Chinatown 27: Central Station to Chinatown 4

There is now a large office complex on the block running from Barlow Street to Hay Street on Pitt Street, which aside from a number of government offices also hold the Zilver Chinese Restaurant. When it was built some heritage features were preserved.

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“1821: The Benevolent Society Asylum opened for the ‘poor, blind, aged and infirm’ at the Central Railway site.” The Benevolent Society still exists. “Since The Benevolent Society was established in 1813 we have been pioneering social change in response to community needs.” You will find some more early history here. “The Benevolent Society of New South Wales was originally known as the New South Wales Society for Promoting Christian Knowledge and Benevolence in these Territories and Neighbouring Islands. The original Society was founded by a group of evangelical Christians including Edward Smith Hall (1786–1860) in 1813. In 1818 the Society promoting Christian knowledge and Benevolence lapsed and the Benevolent Society was formed with Governor Macquarie as Patron.”


1841 map

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The Great and Good of NSW.

You can have fun looking them all up in the Australian Dictionary of Biography. On George Allen:

ALLEN, GEORGE (1800-1877), solicitor, was born on 23 November 1800 at Southwark, London, the second son of Richard Allen, a physician of London, and his second wife Mary, née Tickfold. Richard Allen died in 1806, leaving a widow and five children between 14 and 6, and little to support them. As well as his practice, he had had a business of vending medicines; it was managed by Thomas Collicott, whom his widow married in 1809. In 1812 Collicott was convicted of failing to affix revenue stamps to his medicine bottles, and was transported to New South Wales in the Earl Spencer in October 1813. His wife, with George Allen and two other children of her first marriage and three children of Collicott’s previous marriage, followed him, reaching Sydney in the Mary Anne in January 1816…

Allen was admitted to practise as a solicitor on 24 July 1822. He was the first solicitor who had received his legal training in the colony, and the founder of the oldest legal firm in Australia. His office was at first on the corner of George and Hunter Streets, later in Macquarie Street, and from 1825 in Elizabeth Street.

During the five years of his articles and until his marriage, Allen was a lonely man, because of the absence of his family, first at Parramatta and afterwards in Hobart Town, and because, though not an emancipist, he had few friends among the free settlers, since his stepfather was an ex-convict. This may have been a reason why he became intensely religious. He joined the Methodist Society in 1821 and was soon a leading member. He was active in the Wesleyan Missionary Society, the Sydney Bethel Union, the Religious Tract Society, and the British and Foreign Bible Society. In keeping with the spirit of the times, he extended his puritanism to his purse, and his affairs prospered. By 1831 he owned three houses in Sydney, held an estate of thirty acres (12 ha) at Botany Bay, had acquired from the Church and School Corporation ninety-six acres (39 ha) of the old St Philip’s glebe, and had built there a house, Toxteth Park, where he and his family lived for the rest of his life. Besides conducting a lucrative legal practice, he was a founding director of the Gaslight Co. in 1836, as well as its solicitor, became the solicitor of the Bank of New South Wales in 1843, was a director of the bank in 1860-66 and 1868-77, and its president in 1863-66, and was a vice-president of the New South Wales Savings Bank and a director of several other companies.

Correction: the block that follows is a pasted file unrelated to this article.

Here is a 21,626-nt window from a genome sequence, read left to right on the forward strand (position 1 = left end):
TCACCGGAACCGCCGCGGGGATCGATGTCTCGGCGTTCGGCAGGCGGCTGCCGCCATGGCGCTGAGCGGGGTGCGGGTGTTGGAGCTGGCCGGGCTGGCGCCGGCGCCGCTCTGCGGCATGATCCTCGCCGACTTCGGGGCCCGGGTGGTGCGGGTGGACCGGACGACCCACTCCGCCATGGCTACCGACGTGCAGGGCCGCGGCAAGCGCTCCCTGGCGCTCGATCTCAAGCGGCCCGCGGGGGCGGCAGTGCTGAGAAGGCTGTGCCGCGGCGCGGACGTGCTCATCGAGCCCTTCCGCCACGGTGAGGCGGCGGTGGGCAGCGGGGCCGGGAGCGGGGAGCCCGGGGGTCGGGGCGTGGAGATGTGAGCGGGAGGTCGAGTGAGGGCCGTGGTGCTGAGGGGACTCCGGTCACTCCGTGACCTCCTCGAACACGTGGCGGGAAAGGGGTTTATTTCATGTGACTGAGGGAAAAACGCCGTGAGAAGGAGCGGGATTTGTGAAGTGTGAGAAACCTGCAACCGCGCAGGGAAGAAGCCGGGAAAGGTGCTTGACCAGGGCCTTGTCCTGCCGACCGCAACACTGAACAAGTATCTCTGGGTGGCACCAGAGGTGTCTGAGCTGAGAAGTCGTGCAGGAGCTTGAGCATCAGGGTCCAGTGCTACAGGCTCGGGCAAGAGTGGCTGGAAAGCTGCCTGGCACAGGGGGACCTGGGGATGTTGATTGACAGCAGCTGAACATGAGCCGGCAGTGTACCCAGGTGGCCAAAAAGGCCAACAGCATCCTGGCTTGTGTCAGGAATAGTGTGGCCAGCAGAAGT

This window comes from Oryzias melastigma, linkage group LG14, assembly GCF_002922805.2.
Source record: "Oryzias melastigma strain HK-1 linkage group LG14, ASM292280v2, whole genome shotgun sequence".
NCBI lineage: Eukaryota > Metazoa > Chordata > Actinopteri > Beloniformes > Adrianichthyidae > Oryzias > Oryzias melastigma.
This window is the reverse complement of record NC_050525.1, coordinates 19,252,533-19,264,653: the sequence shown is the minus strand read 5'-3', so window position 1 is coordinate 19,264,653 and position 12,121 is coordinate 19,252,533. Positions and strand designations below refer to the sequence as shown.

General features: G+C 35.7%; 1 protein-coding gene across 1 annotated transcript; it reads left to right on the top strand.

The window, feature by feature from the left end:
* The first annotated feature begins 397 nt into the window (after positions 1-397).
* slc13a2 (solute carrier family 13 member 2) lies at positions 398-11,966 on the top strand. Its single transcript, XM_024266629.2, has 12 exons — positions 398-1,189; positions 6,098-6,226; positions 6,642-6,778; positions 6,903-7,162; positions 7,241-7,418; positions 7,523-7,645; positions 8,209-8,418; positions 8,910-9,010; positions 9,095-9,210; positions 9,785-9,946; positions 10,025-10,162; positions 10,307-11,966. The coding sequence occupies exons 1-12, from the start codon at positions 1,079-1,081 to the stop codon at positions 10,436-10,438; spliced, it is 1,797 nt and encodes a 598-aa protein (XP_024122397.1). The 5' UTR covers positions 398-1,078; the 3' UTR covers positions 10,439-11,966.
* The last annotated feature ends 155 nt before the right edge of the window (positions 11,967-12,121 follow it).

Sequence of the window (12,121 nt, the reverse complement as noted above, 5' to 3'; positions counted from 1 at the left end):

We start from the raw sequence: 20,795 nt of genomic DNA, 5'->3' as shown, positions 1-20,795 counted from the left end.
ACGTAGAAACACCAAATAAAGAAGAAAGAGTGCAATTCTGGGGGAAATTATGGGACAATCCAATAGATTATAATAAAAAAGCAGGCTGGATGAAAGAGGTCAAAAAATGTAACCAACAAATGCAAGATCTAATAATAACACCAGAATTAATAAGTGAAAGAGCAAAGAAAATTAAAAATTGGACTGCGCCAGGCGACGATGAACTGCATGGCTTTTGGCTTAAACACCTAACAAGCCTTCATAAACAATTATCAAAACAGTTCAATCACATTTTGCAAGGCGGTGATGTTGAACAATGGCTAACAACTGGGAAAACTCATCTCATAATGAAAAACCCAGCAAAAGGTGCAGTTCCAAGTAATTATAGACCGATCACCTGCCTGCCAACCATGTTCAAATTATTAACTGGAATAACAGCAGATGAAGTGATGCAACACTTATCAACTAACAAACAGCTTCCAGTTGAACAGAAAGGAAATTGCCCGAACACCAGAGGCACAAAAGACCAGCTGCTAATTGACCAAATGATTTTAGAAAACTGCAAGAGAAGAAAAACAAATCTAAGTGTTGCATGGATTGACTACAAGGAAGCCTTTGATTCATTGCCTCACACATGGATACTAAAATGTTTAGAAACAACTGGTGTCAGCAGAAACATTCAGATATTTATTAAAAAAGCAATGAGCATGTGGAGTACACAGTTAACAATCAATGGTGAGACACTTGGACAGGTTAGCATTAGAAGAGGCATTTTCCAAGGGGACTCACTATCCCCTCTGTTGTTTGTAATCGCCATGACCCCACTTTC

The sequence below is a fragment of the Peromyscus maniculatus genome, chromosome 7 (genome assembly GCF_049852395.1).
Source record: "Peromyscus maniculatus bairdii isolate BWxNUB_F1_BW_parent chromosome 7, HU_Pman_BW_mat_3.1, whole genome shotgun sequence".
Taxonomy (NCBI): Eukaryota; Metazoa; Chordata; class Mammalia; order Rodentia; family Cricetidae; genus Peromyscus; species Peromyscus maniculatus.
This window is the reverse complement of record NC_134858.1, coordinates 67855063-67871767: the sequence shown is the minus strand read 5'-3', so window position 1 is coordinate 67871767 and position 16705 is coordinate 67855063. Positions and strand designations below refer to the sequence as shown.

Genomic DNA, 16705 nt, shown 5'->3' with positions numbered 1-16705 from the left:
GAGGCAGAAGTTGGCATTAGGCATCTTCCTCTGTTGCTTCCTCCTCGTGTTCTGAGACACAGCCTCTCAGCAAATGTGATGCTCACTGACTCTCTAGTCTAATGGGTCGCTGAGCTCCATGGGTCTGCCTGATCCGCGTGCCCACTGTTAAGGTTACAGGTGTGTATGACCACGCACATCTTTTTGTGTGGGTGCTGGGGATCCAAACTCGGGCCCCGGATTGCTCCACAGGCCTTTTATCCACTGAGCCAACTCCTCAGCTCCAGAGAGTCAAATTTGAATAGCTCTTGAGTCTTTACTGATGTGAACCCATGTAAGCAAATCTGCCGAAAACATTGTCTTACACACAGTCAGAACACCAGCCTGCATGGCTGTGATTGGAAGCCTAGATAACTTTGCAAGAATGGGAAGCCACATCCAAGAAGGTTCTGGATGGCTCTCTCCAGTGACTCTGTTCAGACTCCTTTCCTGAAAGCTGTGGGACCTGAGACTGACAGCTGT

Allen was humane and philanthropic and had a strong sense of duty. He was the honorary secretary of the Benevolent Society for many years and a member of the Temperance Society. In 1826 he joined the Agricultural and Horticultural Society. In November 1842 he was elected a councillor of Bourke Ward in the first poll for the Municipal Council of Sydney, and he was also an alderman for Brisbane Ward. He supported the popular cause in the council, advocating the employment of the poor rather than convicts on public works, though this may have been with the object of relieving the Benevolent Society from the burden of helping them. From November 1844 to November 1845 he was mayor of Sydney. In July 1845 Governor Sir George Gipps appointed him to the vacancy in the Legislative Council created by John Blaxland’s resignation. In 1856 he was appointed for five years as a member of the first Legislative Council under responsible government, and in 1861 was reappointed for life, but resigned in 1873. He was elected chairman of committees in the Legislative Council on twenty-two occasions…

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An old Fire Station, horse-drawn or manually operated engine size, has morphed into a cafe.

I hadn’t realised, though I should, that this part of Sydney, Haymarket, has only included a Chinatown, now its dominant feature, since the 1920s. Earlier there had been a Chinatown at The Rocks, and then in the Market Street precint in Darling Harbour. There was also a sizeable and even earlier Chinatown in Surry Hills, remnants of which still exist in the area around Campbell Street.  See also Chinese-Australians.